Grace to you!
Around 732 BC, Tiglath-pileser III of Assyria attacked the Kingdom of Israel (Northern Kingdom). The territory of Galilee was the victim. Two of the tribes of Israel located in and around Galilee suffered the most. They were Zebulun and Naphtali.
The people were decimated and taken into exile. Excruciating pain, hunger, death, and hopelessness are fitting adjectives to describe the plight of the conquered people.
The prophecy of Isaiah, chapter eight, paints the picture. "They [referring to those moving into exile] will pass through the land, greatly distressed and hungry; and when they are hungry, they will be enraged and will curse their king and their God, and turn their faces upward; and they will look to the earth, but behold, distress and darkness, the gloom of anguish; and they will be thrust into thick darkness" (Is 8:21-22).
Sometimes in our lives, as believers, we may be like Zebulun and Naphtali, knocked down and broken, without hope or a clear vision of what to do next. Naysayers may be peddling rumors of hopelessness, trying to convince us that redemption is a false expectation.
Like the deported people of Zebulun and Naphtali, we struggle through the rough routes of our earthly journey. Sometimes we are like the defeated in battle and other times, like wounded soldiers. Yet the war isn't over. We may have lost first and second battles. Desolation and distress may weigh heavily on us and dampen our spirit. We still trust God is with us. There comes the realization that the morning dawn of glory is here.
In the case of Zebulun and Naphtali, God spoke expressly through the prophet concerning a savior. "But there will be no gloom for her that was in anguish. In the former time, he brought into contempt the land of Zebulun and the land of Naphtali, but in the latter time he will make glorious the way of the sea, the land beyond the Jordan, Galilee of the nations" (Is 9:1).
Much more, God's message takes a messianic tone: "The people who walked in darkness have seen a great light; those who dwelt in a land of deep darkness, on them has light shined. Thou hast multiplied the nation; thou hast increased its joy; they rejoice before thee as with joy at the harvest, as men rejoice when they divide the spoil." (Is 9:2-3).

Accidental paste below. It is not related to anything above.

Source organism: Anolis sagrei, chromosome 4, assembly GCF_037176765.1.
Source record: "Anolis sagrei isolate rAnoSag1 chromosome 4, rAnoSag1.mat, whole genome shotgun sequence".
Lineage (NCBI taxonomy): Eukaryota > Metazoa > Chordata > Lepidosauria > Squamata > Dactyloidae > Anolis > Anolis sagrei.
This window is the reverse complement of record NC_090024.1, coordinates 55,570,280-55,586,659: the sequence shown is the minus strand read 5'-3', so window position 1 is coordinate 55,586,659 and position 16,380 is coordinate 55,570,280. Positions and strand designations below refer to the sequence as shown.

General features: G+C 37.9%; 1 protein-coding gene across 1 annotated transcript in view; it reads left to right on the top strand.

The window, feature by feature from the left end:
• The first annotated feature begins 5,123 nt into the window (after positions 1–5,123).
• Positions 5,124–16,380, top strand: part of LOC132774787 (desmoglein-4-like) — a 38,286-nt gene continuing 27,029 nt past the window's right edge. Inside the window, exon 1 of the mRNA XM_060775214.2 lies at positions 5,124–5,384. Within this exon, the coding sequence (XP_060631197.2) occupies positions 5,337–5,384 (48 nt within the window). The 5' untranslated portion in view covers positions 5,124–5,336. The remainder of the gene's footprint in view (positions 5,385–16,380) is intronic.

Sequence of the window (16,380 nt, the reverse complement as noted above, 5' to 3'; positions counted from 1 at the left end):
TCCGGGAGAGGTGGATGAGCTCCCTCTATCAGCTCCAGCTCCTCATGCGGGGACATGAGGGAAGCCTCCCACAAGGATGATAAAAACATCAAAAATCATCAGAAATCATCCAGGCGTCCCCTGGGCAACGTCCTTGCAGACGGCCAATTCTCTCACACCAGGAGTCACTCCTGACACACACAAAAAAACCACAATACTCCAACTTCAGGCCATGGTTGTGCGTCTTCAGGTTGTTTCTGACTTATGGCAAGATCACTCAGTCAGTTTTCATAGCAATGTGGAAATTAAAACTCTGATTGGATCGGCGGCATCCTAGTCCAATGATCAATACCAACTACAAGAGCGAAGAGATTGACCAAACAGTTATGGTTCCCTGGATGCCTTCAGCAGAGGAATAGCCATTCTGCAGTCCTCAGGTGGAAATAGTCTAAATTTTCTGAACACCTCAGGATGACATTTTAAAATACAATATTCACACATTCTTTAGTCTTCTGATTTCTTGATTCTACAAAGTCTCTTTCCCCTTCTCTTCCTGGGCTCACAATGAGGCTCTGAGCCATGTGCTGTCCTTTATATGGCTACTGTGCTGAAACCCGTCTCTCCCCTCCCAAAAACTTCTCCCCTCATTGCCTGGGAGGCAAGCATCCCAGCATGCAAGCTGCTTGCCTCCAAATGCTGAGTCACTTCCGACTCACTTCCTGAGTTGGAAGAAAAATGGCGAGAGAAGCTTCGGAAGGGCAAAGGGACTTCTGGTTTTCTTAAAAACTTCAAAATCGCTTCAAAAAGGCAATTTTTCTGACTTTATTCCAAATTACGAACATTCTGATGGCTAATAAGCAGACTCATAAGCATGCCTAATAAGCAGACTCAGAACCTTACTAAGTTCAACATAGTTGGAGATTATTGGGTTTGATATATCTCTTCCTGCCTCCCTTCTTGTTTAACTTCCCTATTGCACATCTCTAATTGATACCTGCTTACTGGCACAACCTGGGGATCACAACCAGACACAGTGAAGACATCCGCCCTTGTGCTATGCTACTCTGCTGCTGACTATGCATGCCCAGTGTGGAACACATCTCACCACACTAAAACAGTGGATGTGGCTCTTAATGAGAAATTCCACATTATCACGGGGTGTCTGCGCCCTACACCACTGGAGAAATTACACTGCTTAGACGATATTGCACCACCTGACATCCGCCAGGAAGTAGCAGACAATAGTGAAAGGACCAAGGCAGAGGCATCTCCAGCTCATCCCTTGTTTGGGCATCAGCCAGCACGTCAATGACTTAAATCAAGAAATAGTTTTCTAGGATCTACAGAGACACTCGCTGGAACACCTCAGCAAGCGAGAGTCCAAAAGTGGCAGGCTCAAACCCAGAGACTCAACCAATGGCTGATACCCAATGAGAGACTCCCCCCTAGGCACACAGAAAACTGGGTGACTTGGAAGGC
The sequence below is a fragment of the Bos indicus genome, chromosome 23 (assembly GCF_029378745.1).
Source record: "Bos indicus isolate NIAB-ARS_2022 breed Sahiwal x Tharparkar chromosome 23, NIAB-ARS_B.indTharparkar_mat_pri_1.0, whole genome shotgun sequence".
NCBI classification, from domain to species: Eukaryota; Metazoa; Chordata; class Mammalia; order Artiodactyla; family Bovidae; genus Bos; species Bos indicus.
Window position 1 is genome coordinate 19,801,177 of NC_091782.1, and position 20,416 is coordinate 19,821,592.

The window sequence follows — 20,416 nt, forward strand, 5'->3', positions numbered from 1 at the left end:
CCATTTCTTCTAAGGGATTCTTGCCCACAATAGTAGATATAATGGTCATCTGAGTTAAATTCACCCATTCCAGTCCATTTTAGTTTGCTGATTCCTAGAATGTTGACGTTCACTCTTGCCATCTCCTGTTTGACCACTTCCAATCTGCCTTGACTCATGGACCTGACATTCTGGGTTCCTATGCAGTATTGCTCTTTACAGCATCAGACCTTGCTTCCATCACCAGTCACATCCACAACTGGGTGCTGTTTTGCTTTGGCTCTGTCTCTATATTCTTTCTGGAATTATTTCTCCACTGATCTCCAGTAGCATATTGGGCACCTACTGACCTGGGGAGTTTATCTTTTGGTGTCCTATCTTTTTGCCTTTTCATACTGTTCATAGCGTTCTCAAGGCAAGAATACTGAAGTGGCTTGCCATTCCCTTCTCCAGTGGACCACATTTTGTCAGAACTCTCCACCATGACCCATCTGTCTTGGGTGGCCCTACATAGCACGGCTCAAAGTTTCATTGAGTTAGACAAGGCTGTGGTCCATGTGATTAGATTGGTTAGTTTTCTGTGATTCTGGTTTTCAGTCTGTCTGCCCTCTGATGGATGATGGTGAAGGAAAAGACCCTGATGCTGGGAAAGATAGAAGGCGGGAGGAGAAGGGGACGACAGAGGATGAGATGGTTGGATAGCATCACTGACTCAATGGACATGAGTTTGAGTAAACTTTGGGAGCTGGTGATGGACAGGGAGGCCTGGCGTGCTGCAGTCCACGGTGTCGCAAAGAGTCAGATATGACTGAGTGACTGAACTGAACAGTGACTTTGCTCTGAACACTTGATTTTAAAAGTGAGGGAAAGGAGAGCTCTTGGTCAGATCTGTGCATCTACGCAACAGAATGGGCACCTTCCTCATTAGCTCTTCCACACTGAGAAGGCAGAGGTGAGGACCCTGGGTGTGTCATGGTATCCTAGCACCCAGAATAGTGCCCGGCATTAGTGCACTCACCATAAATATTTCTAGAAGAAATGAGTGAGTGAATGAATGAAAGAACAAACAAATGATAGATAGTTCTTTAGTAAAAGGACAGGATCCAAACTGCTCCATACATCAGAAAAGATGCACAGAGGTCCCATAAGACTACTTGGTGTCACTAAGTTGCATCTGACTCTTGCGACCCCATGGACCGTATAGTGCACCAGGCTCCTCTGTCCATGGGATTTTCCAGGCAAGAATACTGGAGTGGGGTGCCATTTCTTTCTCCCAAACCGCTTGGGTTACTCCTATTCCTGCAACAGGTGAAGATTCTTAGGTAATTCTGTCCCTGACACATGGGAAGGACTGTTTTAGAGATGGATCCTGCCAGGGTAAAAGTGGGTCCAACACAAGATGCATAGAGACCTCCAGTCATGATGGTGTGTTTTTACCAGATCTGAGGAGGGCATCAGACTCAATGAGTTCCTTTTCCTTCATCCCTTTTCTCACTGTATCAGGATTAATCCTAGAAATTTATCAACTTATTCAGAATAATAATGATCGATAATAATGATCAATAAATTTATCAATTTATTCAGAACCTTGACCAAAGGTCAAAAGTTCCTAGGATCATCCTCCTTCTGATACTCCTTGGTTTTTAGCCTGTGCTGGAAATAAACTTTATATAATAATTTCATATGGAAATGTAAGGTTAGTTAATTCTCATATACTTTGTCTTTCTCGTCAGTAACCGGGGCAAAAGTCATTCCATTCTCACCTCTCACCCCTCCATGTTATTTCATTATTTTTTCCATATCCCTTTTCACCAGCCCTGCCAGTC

Their salvation was God's ultimate concern. Their hope was God's priority. What they suffered is a case study of what anyone today can suffer. Conquered and defeated, broken and hurting, double-crossed and boxed in, locked in without way out, God speaks similar words. Salvation is here. I am here for you.
Historically, what we glean from the Old Testament prophecies are fulfilled in Christ. See how in the Gospel the connection is established. The first place devastated by the King of Assyria was Galilee. The first place Jesus preached, where he made a second home (as the Gospel, according to Matthew relates) was Galilee. The decimated and hopeless are Christ's prime candidates of visitation. Christ is our hope.
"When Jesus heard that John had been arrested, he withdrew to Galilee. He left Nazareth and went to live in Capernaum by the sea, in the region of Zebulun and Naphtali, that what had been said through Isaiah the prophet might be fulfilled: Land of Zebulun and land of Naphtali, the way to the sea, beyond the Jordan, Galilee of the Gentiles, the people who sit in darkness have seen a great light, on those dwelling in a land overshadowed by death light has arisen. From that time on, Jesus began to preach and say, "Repent, for the kingdom of heaven is at hand." (Matthew 4:12-17).
There is no coincidence in it all. It was the fulfillment of a promise of old. God says and does what he says.
Christ is light to the gloomy world. He is the hope of the nations and the morning dawn of glory. Christ is our peace.
In whose life Christ is, the dawn of glory has come. Salvation belongs to anyone who has received the grace of the Lord, anyone in whom Christ lives.
I pray for you today, so you may find the saving grace of the Lord in your seemingly hopeless situation. Amen.
God love you. God bless you.
Fr. Maurice Emelu
[3rd Sunday Ordinary Time A: Is 8:23-9:3; I Cor 1:10-13, 17; Mt 4:12-23]
Author and Goal
Father Maurice Emelu PhD., provides a daily blog of reflections based on the Scriptural readings of the day from the Catholic liturgical calendar. The goal is to teach, inspire, encourage, and foster healing through the grace of God's word. They are written in a language that is appropriate for a general audience. You will find these reflections helpful for your spiritual growth, inspiration, and developing your thoughts. They may also be useful for ministers in preparing their sermons for liturgical celebrations.